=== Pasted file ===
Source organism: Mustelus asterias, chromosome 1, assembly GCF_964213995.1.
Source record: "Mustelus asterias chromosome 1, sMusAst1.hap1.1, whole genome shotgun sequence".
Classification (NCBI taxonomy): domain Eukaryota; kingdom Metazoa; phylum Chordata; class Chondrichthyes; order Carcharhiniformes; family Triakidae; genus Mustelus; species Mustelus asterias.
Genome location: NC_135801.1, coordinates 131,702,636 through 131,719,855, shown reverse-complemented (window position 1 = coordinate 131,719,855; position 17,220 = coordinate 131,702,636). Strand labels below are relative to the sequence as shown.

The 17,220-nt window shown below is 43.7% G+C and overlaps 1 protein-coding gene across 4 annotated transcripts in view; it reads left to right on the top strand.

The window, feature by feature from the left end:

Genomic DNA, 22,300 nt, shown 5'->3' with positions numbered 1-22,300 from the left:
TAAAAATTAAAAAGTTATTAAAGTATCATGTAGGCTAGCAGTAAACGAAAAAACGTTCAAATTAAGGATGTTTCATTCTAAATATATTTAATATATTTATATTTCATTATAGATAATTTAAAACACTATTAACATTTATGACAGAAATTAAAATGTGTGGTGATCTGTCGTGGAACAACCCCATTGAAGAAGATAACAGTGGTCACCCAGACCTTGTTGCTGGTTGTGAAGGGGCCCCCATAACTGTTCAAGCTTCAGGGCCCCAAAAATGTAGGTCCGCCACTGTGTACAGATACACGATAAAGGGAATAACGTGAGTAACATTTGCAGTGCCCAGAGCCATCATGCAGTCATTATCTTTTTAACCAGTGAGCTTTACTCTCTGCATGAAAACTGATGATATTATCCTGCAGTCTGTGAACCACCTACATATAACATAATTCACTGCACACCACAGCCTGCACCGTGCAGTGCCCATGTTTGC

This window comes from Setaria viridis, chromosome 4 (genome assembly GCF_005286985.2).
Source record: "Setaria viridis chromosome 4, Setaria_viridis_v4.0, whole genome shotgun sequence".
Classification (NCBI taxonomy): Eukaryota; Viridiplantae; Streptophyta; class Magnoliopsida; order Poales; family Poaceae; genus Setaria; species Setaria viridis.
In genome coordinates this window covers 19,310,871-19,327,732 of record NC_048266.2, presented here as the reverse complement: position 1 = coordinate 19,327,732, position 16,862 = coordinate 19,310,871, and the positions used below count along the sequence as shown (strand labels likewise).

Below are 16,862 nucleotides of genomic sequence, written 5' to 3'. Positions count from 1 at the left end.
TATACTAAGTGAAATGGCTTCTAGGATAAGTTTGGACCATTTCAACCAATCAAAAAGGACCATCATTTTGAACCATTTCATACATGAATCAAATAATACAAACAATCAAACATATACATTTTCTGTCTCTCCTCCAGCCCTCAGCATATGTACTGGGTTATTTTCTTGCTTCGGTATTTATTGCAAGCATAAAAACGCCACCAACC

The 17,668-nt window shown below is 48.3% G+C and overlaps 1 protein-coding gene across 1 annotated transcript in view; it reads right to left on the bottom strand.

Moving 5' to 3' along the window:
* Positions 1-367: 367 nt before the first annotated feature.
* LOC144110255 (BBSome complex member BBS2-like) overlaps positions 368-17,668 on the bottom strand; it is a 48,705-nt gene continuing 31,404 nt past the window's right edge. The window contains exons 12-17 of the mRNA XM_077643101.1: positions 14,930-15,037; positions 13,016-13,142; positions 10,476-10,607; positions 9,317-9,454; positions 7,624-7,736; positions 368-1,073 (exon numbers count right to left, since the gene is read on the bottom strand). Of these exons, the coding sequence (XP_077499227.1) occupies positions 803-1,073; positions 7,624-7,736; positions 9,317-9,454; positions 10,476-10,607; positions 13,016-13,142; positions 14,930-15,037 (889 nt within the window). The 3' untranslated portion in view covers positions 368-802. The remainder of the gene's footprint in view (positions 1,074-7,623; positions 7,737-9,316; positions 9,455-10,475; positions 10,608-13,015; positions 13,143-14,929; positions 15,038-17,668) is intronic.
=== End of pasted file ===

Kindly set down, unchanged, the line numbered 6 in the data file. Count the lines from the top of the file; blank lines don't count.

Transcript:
The window, feature by feature from the left end: